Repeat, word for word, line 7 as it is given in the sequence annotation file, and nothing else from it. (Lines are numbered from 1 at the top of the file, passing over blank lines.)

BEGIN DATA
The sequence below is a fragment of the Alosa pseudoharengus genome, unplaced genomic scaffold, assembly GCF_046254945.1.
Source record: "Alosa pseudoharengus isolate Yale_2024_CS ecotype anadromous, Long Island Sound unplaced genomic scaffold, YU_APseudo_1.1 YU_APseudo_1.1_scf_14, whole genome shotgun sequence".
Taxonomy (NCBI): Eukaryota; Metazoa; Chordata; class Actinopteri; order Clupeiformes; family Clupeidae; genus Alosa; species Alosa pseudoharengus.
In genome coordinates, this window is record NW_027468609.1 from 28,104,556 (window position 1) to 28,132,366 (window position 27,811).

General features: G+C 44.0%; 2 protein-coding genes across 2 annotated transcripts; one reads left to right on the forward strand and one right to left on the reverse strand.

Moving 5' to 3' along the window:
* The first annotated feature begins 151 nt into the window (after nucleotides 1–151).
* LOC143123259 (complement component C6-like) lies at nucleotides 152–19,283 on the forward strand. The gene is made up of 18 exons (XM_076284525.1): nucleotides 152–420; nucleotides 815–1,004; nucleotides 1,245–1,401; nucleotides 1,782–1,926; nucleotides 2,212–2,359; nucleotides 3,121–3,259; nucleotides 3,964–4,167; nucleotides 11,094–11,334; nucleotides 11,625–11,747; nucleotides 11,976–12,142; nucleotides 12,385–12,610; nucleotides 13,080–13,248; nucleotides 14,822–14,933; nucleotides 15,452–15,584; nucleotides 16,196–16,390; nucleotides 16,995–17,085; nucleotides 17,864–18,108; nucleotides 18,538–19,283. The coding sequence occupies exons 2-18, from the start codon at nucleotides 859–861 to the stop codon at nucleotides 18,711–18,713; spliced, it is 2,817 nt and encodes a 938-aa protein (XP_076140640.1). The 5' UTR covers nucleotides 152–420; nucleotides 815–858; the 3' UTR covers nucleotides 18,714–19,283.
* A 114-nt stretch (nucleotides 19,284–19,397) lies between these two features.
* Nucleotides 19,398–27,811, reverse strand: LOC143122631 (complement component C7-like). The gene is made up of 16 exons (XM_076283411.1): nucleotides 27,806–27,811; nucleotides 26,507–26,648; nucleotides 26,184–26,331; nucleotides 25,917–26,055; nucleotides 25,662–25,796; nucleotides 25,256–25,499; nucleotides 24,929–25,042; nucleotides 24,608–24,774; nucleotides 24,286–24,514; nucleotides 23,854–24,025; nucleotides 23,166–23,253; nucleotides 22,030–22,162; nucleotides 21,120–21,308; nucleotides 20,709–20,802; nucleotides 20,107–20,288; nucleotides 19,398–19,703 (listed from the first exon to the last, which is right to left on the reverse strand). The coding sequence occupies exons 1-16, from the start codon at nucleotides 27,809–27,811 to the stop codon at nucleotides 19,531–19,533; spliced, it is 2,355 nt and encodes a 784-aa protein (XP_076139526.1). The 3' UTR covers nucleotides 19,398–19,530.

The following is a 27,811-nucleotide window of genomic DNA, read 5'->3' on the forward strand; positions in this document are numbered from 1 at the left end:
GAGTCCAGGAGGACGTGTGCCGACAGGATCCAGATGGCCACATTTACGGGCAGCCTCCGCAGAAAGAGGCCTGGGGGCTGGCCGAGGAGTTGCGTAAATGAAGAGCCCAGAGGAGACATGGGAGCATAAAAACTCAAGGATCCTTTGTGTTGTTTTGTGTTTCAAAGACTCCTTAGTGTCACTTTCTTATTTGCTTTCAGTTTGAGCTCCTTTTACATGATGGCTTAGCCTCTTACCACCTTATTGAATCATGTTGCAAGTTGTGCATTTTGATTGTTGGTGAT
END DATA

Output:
* The first annotated feature begins 151 nt into the window (after nucleotides 1–151).